Chips move to 22 nm, high density BGAs

Checking in to see how Moore’s Law is playing out can tell a lot about what’s coming down the road. The future of semiconductors will always be a key driver for laminate and board requirements of the future.

A couple of announcements made this week highlight future and current advances. Looking way out, Intel just described a 50-core processor that is already being produced using Intel’s 22-nanometer manufacturing process. This Many Integrated Core chip, codenamed “Knights Corner,” is designed for the upper echelons of the computing world such as the one-of-a-kind CERN Large Hadron Collider.

It’s never going to be a high volume runner, but Intel feels that playing in the supercomputing world prepares it for the future. Devices like Knights Corner also give Intel some prestige.

The company claims that about 80% of the largest high performance computers use Intel devices. Producing leading edge devices that will be used by highly-skilled design teams in research labs also provides a good way to ramp up new processes.

While Intel’s announcing futuristic technologies, the rest of the real world is focused on pushing state of the art for far broader audiences. Vitesse Semiconductor Corp. unveiled a 12-port Gigabit Ethernet PHY that uses the company’s 65 nm processes. That yields a package that crams 672-pins into a 27 x 27 mm lead-free BGA.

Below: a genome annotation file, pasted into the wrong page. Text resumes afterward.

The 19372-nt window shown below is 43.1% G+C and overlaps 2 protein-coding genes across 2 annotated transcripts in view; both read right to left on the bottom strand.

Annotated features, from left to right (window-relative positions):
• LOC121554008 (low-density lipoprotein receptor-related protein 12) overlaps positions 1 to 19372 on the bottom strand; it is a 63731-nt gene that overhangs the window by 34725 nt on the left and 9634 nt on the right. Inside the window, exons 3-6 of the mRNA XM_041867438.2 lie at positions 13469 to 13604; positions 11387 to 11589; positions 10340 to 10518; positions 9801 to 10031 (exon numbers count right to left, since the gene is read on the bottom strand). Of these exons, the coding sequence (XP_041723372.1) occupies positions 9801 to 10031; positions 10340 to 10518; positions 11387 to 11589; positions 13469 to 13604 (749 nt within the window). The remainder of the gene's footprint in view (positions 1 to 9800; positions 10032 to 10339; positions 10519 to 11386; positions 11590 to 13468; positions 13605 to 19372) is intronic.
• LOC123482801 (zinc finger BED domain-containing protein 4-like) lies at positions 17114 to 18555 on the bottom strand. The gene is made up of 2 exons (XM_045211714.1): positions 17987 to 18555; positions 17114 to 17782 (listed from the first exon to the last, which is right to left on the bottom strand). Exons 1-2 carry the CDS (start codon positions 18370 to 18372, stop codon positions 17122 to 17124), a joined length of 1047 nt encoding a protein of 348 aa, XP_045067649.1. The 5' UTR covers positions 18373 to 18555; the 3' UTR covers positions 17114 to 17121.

Vitesse says the chip reduces the printed circuit board footprint by as much as 50%. That will drive Gbit networking even further into the mainstream, which brings the days of high frequencies like 10 Gbit Ethernet even closer.

Together, the Intel and Vitesse devices sketch out the demands for board and system developers. Higher densities, finer pitches, increasing EMC requirements and more speed will continue to become more challenging for fabricators and EMS companies, as well as the equipment suppliers who help create the future.

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